We’re Eating More Cheese Than Ever. How To Do It Better

Up to now, cheese guides have tended to focus more on where and how cheese is made than on how best to enjoy it. Meanwhile, according to the USDA, Americans’ annual consumption of natural (as opposed to processed) cheese increased from 19.3 to 29.47 pounds per capita between 1995 and 2015, and the range of cheeses to choose from has become downright daunting. The time has come for “The Book of Cheese: The Essential Guide To Discovering Cheeses You’ll Love,” published this month by Flatiron Books. In it, author Liz Thorpe introduces a blessedly consumer-focused framework for making sense of the expanding cheese universe. Familiar “Gateway Cheeses” serve as points of departure to lesser-known styles with similar flavors and textures. Parmesan is the entry point to “hard, grainy cheeses with nutty character,” Swiss the portal to “smooth, pliable, brilliant melters.” As few others can, Ms. Thorpe connects the dots between supermarket brie and Sequatchie Cove Creamery Dancing Fern, “one of the most complex and thoughtful cheeses being made in America.” After beginning behind the counter at New York’s influential Murray’s Cheese, she rose to vice president and brought Murray’s kiosks to grocery stores around the U.S. Throughout the book she offers pairings, plus flavor wheels to help you develop a palate and a vocabulary. There are recipes, too…

And to see Ms. Thorpe’s Homemade Whole-Milk Ricotta recipe, click on the text above.   Thanks to Tia Keenan for bringing us this yummy-sounding recommendation!  Bon appetit!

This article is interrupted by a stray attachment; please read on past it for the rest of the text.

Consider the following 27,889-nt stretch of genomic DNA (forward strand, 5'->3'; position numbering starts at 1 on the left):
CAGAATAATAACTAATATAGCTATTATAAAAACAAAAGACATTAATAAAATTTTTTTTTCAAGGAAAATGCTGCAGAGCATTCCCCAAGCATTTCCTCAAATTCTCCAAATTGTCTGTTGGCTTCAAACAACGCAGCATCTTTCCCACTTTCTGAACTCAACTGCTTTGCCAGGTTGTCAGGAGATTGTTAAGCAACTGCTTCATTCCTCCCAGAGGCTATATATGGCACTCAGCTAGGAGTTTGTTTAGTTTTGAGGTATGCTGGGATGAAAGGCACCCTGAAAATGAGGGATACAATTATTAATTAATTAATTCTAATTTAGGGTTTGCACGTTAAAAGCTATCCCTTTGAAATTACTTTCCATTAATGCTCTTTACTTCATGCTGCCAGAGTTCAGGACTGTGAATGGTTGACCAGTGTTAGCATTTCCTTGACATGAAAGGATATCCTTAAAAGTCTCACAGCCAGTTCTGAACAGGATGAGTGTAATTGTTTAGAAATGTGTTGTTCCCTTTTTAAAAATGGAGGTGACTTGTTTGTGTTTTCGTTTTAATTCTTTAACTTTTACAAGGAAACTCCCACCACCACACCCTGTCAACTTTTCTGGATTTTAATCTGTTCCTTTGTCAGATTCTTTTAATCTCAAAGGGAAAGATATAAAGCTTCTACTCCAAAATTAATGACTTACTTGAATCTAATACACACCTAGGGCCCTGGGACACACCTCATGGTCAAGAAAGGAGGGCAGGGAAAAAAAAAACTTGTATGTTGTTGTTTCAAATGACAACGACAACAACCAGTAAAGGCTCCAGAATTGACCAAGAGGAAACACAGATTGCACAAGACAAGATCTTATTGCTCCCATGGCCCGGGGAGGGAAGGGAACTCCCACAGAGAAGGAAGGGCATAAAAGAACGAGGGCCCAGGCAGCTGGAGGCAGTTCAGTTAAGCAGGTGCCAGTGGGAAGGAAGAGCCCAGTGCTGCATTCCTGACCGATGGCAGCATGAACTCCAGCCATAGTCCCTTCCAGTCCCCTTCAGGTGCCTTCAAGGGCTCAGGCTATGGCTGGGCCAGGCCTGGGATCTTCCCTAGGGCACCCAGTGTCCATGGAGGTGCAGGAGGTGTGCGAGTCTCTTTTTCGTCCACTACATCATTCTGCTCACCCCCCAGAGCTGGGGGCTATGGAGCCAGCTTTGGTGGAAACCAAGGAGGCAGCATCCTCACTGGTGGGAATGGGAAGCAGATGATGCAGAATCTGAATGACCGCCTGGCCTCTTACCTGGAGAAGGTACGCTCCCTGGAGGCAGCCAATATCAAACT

9 surprising health benefits of cheese

It’s easy to lump in cheese with cake, bread, and other waistline offenders. Not so fast, though: Although some dairy products might pack on pounds, many cheeses are actually good for you in moderation, as part of a balanced diet. (Read: This isn’t permission to eat a wedge of cheese for lunch, with a chaser of cheesecake.) Here are a few tasty morsels of information from nutritionist Karen Ansel, R.D.N., coauthor of Healthy in a Hurry: Simple, Wholesome Recipes for Every Meal of the Day; her insights will help you indulge in all the right ways. “Cheese may help you stay slim thanks to a substance called butyrate, found in many cheeses,” says Ansel. Gruyère, blue, and Gouda, Parmesan, and cheddar all have high amounts. “Research suggests that it may help boost metabolism. These cheeses also encourage the bacteria in our gut to make even more butyrate, so it’s a double win.” This news is easy to digest: “One study found that the butyrate in cheese can protect against colon cancer by nourishing the cells of your colon,” says Ansel, “and by reducing that inflammation that can damage the colon over time.” “Protein-packed cheese is a smart snack for building muscle,” Ansel says. Protein is made of amino acids, which are the building blocks of muscle tissue. “For the best protein boost, try ricotta cheese,” says Ansel. “It’s one of the single best sources of whey protein, which is especially advantageous for muscle building. And it tastes a lot better than a gritty protein powder.” A strong case for Parmesan and cheddar: “Since it’s made from milk, cheese is packed with calcium to help keep your bones strong,” Ansel says. “Snacking on just one ounce of Parmesan gives you 336 milligrams of calcium, and the same amount of cheddar offers 216 milligrams.” That’s a good portion of the day’s needs: Most adult men require 1,000 milligrams of calcium daily. Chew on this: “Eating cheese can keep your teeth healthier thanks to calcium and phosphorus,” Ansel says. “These two minerals fight the lactic acid that’s naturally present in our mouths and prevent it from breaking down tooth enamel.” You need that enamel to chew food without damage to the teeth, as well as to prevent cavities and erosion. Go on, upgrade from hamburger to cheeseburger. Those same butyrate-dense cheeses may help protect against type 2 diabetes. “Although research in this area is just starting to emerge, a study in the journal Diabetes found that mice that ate chow containing added butyrate had insulin levels that were 50 percent lower than mice who ate the regular kind. Experts suspect that butyrate may help human bodies use insulin more effectively too, in its managing of blood-sugar levels.”